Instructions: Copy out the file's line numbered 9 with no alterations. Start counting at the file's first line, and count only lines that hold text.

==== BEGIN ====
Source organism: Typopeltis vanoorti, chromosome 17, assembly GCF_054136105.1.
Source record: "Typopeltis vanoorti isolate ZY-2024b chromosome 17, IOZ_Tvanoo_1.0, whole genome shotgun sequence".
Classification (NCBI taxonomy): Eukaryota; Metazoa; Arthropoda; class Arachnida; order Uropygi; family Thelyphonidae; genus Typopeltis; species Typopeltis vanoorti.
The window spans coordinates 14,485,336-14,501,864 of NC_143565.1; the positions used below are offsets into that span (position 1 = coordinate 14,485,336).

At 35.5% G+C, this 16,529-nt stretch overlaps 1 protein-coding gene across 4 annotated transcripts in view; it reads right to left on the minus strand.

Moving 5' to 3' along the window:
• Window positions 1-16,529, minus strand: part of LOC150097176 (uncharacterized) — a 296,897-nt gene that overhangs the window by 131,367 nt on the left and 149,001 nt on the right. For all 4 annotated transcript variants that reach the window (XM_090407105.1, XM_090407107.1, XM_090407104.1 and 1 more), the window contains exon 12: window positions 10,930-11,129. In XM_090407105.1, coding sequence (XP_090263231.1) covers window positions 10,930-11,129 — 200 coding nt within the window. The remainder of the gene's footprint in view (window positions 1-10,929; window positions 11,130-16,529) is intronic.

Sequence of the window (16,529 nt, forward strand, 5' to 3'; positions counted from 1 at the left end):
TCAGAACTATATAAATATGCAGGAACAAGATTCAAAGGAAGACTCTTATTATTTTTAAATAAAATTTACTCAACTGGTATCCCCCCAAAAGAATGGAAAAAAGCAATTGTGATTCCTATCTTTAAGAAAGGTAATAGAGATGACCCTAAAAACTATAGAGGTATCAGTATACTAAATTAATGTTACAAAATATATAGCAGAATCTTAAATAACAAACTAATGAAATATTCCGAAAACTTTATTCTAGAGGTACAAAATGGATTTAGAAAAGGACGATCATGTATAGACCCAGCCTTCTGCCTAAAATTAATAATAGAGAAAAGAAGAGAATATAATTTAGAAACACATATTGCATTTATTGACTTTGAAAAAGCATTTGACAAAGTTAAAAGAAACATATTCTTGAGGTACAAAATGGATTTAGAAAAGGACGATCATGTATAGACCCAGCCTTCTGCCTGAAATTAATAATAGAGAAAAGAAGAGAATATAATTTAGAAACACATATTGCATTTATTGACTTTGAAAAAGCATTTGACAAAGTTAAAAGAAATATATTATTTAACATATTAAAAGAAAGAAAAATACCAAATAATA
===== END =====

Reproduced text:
TCAGAACTATATAAATATGCAGGAACAAGATTCAAAGGAAGACTCTTATTATTTTTAAATAAAATTTACTCAACTGGTATCCCCCCAAAAGAATGGAAAAAAGCAATTGTGATTCCTATCTTTAAGAAAGGTAATAGAGATGACCCTAAAAACTATAGAGGTATCAGTATACTAAATTAATGTTACAAAATATATAGCAGAATCTTAAATAACAAACTAATGAAATATTCCGAAAACTTTATTCTAGAGGTACAAAATGGATTTAGAAAAGGACGATCATGTATAGACCCAGCCTTCTGCCTAAAATTAATAATAGAGAAAAGAAGAGAATATAATTTAGAAACACATATTGCATTTATTGACTTTGAAAAAGCATTTGACAAAGTTAAAAGAAACATATTCTTGAGGTACAAAATGGATTTAGAAAAGGACGATCATGTATAGACCCAGCCTTCTGCCTGAAATTAATAATAGAGAAAAGAAGAGAATATAATTTAGAAACACATATTGCATTTATTGACTTTGAAAAAGCATTTGACAAAGTTAAAAGAAATATATTATTTAACATATTAAAAGAAAGAAAAATACCAAATAATA